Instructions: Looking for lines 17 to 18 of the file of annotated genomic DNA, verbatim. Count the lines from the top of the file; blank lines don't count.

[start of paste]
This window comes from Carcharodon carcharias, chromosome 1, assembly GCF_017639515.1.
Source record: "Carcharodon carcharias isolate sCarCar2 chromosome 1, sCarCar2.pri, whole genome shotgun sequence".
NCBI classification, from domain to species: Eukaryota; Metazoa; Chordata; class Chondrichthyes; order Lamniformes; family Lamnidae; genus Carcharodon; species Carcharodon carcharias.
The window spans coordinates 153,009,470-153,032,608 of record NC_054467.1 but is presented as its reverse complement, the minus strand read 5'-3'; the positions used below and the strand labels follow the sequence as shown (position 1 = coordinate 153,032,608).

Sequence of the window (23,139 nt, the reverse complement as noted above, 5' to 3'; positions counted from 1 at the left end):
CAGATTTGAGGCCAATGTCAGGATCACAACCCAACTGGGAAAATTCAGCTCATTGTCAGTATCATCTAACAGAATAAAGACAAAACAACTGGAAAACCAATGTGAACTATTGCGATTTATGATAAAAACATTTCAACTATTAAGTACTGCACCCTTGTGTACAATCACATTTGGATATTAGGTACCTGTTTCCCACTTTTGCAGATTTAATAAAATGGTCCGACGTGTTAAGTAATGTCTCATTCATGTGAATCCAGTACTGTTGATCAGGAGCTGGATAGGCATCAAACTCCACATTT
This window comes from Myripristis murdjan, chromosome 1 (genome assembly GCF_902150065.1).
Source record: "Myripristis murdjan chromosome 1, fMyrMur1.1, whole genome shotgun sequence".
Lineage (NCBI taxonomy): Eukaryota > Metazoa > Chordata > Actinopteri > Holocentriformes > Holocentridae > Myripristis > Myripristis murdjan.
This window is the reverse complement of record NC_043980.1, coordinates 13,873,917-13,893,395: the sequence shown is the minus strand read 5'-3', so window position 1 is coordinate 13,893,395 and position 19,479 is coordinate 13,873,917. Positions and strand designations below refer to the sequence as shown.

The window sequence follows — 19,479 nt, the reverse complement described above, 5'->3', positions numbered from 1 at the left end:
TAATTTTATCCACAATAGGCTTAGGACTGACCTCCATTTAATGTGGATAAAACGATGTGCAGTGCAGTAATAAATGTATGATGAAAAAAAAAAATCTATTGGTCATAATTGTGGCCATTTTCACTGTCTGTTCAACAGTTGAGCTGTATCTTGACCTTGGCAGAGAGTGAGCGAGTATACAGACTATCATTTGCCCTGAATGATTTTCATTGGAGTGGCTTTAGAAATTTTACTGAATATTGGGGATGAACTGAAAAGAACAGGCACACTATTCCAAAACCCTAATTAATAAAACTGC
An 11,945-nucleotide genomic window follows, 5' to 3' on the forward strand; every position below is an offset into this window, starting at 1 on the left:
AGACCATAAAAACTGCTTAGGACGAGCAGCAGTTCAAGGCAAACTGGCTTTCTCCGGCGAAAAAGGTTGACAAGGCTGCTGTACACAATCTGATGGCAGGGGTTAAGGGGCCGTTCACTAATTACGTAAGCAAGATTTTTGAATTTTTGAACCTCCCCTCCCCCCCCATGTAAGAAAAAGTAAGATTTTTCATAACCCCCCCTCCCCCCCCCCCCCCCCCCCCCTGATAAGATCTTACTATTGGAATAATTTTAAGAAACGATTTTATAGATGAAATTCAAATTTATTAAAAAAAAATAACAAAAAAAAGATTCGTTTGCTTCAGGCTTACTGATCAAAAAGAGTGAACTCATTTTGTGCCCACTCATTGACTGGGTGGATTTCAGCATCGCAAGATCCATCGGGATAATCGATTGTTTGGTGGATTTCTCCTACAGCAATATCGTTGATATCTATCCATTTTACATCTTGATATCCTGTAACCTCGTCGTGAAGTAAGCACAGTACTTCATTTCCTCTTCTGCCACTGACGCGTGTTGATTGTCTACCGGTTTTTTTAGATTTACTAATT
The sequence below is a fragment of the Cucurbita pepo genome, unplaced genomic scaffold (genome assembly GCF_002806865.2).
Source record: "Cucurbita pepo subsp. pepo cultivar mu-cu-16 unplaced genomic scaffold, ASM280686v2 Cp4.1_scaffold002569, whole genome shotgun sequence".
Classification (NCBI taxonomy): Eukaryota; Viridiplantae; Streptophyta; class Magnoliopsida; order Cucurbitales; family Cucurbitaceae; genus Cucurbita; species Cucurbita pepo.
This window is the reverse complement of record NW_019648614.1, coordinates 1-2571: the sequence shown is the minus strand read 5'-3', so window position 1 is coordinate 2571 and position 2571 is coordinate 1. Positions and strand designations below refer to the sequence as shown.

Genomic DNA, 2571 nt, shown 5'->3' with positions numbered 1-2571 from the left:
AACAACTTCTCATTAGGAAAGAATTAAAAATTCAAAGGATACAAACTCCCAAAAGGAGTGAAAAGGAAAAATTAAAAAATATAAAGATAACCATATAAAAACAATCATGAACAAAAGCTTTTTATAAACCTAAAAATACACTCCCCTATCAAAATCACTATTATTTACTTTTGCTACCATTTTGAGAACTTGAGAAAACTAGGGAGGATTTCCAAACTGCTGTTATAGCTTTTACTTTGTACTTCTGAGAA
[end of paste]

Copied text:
Classification (NCBI taxonomy): Eukaryota; Viridiplantae; Streptophyta; class Magnoliopsida; order Cucurbitales; family Cucurbitaceae; genus Cucurbita; species Cucurbita pepo.
This window is the reverse complement of record NW_019648614.1, coordinates 1-2571: the sequence shown is the minus strand read 5'-3', so window position 1 is coordinate 2571 and position 2571 is coordinate 1. Positions and strand designations below refer to the sequence as shown.